Yes, Kris is a Lefty!
Here’s a picture of me cutting up a magazine. This really is lots of fun. The problem begins when you start getting distracted and just need to know why Lindsey Lohan is in jail again or some such gibberish. Deb, on the other hand, will be distracted by travel articles or really cool custom luggage (more on that in a future post). One good thing is that you can pretty much cut anywhere. My favorite places to cut out words are under Deb’s gazebo or in front of the TV watching reruns. We’ll keep you posted on our progress (without giving too much away).
Some Yamaguchi Totes
Hey, we’re trying to figure out if our blog entry will automatically post to Facebook, if we tell WordPress to do so. So here’s an image to check it all out.
We’re packing our bags for the American Sewing Guild’s national conference in Los Angeles August 19-21. (OK, that’s not really true. We’re actually running around getting all of our teaching materials ready, but that doesn’t sound like the organized Pixeladies we always claim to be.) Despite this small confession, we really hope you can join us there. We’ll be giving three 2-hour presentations: Furoshiki – Fun with Fabric Folding (bring your empty wine bottles – full, if you want to bribe the teachers), Organize Your Patterns with Photoshop Elements, and Design Fabric with Photoshop Elements.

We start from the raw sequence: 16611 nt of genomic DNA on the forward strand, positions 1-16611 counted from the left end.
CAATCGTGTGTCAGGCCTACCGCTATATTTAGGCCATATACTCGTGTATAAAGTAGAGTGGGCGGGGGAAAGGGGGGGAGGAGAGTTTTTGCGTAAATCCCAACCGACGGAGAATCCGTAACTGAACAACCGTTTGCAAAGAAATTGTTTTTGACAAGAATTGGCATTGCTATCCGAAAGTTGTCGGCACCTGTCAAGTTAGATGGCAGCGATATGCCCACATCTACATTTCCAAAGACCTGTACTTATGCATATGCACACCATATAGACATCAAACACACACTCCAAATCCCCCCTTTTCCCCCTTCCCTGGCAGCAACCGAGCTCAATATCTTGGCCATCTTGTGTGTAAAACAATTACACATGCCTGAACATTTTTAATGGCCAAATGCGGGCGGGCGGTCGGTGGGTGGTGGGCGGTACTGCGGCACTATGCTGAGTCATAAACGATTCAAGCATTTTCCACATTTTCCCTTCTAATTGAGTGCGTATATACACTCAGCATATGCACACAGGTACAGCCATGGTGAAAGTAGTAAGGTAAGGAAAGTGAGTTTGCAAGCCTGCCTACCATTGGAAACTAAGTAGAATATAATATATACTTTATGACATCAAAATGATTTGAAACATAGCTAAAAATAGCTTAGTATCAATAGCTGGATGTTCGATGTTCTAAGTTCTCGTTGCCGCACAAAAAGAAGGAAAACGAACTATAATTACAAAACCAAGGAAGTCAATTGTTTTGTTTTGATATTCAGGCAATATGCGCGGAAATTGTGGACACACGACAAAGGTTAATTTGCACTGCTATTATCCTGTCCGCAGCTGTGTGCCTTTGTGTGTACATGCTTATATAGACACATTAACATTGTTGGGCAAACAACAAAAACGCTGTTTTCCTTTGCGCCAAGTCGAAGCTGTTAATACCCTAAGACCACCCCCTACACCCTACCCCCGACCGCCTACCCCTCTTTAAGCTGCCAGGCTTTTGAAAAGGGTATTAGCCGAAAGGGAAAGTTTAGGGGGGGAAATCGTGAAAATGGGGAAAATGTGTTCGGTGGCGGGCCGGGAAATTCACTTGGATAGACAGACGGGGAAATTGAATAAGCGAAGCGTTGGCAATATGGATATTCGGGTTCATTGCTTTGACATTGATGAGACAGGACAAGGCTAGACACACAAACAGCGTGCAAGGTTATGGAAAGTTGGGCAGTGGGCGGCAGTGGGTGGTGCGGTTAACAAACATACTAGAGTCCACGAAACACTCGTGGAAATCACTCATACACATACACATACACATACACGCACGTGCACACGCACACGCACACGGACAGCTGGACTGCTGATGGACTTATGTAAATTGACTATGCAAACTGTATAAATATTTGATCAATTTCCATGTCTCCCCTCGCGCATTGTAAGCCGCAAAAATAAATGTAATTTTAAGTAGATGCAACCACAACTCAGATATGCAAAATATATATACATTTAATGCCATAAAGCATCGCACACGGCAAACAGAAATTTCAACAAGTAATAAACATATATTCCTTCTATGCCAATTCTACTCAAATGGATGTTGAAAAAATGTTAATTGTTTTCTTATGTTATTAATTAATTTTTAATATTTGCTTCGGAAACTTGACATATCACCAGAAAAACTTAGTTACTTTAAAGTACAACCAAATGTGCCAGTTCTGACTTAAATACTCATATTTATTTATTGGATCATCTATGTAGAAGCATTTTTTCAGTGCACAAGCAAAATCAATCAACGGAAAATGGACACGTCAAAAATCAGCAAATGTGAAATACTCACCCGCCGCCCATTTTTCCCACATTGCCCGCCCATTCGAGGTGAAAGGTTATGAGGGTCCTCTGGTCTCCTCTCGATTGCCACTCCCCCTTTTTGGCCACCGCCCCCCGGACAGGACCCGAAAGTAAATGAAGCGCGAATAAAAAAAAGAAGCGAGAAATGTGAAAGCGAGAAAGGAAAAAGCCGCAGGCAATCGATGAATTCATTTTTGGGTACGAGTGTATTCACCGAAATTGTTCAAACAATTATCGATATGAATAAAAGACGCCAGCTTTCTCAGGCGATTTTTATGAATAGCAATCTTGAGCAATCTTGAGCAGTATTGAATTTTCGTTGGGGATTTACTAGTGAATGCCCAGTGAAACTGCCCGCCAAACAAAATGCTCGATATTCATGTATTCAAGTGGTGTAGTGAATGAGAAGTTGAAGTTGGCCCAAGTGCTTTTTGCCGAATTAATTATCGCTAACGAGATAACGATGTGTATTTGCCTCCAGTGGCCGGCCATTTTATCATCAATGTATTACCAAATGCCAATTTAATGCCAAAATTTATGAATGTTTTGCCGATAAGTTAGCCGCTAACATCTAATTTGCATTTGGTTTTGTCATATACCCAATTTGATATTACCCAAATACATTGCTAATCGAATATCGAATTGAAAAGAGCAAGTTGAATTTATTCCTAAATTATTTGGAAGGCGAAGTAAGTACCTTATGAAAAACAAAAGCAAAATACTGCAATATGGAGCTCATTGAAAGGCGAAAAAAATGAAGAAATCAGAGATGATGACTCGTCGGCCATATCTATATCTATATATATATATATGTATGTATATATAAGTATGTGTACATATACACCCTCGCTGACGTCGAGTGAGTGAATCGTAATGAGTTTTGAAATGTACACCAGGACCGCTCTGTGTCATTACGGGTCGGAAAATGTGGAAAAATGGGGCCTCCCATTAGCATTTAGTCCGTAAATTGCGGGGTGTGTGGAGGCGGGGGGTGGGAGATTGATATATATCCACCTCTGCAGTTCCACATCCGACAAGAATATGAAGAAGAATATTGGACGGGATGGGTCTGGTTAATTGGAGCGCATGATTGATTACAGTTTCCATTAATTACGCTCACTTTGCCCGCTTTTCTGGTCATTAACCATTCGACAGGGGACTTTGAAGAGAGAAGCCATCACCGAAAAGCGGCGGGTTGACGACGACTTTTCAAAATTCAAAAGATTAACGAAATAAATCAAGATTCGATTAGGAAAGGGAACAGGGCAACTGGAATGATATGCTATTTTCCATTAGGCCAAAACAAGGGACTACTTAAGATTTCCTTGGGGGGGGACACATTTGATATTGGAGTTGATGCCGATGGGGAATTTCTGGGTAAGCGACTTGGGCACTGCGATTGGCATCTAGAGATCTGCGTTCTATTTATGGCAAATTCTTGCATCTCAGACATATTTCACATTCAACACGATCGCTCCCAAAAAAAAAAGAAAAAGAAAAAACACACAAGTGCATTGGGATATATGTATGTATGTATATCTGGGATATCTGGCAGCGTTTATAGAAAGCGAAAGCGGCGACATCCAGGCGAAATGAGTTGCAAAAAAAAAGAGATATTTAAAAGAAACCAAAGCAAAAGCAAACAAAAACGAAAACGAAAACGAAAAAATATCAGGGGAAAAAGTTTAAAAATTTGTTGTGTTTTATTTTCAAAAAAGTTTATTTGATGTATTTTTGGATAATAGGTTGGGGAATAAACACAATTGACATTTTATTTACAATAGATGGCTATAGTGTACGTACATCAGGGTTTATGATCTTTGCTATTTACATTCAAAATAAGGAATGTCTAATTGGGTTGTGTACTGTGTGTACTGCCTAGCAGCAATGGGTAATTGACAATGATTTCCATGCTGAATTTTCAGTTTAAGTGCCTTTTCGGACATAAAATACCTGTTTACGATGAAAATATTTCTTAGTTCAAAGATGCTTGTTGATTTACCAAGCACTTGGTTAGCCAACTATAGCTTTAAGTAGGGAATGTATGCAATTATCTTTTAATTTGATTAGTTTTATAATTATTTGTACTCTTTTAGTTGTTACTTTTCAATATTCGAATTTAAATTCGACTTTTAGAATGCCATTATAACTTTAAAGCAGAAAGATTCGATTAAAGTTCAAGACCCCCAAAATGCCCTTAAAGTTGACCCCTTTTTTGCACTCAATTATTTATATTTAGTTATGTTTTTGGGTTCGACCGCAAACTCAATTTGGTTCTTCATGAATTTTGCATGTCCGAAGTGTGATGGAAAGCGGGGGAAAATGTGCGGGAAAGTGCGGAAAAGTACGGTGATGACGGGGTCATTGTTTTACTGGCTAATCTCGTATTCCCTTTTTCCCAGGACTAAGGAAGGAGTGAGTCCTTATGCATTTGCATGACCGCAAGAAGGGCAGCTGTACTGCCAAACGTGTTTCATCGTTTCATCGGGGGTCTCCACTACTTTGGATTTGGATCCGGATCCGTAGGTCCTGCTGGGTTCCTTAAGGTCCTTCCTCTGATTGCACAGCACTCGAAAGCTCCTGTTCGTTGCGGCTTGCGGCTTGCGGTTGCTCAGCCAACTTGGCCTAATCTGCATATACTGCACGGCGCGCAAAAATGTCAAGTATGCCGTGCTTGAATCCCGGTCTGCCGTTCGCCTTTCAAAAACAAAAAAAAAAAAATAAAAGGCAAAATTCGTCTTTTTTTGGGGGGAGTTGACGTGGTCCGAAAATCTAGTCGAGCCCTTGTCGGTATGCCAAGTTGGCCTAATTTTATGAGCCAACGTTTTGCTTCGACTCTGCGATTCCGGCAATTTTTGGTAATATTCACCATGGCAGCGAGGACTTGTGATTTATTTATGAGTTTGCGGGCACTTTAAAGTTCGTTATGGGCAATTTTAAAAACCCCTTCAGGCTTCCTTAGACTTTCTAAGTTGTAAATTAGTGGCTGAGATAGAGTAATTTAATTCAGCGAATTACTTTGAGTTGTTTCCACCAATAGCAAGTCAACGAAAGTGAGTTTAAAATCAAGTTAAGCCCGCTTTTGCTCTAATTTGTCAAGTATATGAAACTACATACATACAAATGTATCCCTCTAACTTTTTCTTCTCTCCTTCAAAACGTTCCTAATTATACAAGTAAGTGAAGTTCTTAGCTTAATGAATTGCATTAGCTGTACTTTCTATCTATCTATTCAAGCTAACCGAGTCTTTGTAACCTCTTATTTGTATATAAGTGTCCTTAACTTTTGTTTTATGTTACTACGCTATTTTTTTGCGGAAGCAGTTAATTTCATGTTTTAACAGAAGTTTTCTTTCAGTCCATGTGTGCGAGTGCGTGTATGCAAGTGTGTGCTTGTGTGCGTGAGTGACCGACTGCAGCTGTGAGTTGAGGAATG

Cactus Flower to Border Print
If you want to learn how we got from the cactus flower to border print, sign up for the Design Fabric class. We’ll also be in the fashion show on Friday night. Watch with amazement (or embarrassment) as we attempt to do a quick change on the runway. It should be fun.
BTW, make sure to look us up for evening partying. We’re members of that Placerville/Gold Country chapter that has a reputation for getting the party started! Bananagrams, anyone?
Deb and I recently returned from a meeting of the Northern California Quilt Council. They devote two meetings a year to “Meet the Teachers.” Any member interested in teaching at a guild can sign up to present her/his classes to other members. These meetings attract upwards of two hundred people. We always come away inspired and wanting to get to work not only on our classes but on our art, too.
Lunch with friends after the NCQC meeting.
I got to wondering why this is. After all, you’re only allowed three minutes – yes three – to tell the group how wonderful you are and which classes they just have to book from you. Multiply that by 30, and you have a very intense 1 ½ hour meeting. Now, I have a pretty good reputation for a loud mouth, and I can be pretty blunt, but there is an art to getting all that done in just three minutes.
I decided it wasn’t the topic that was so inspiring. I mean, Deb and I aren’t booking any teachers, after all. I think it’s the being with people whose art you admire. You want them to get as many bookings as you yourself hope to because you know that is how they support their art making. Sewing and quilt guilds are part of the new brand of patronage, along with corporations that collect art (and there are many), and various governments. It’s not as sexy as, say, the Medicis, but it keeps us going. Oh, and it’s the partying afterward – the good food this time was Afghan Tandoor, 1586 Gateway Blvd., Ste C-5, Fairfield, CA 94533 – that gives us the opportunity to discuss art and the art of teaching. No wonder we come home wanting to finish or start a new project. And it’s no wonder that when you learn about artists, you find how often they were a part of an artists’ group. More on that in a future blog.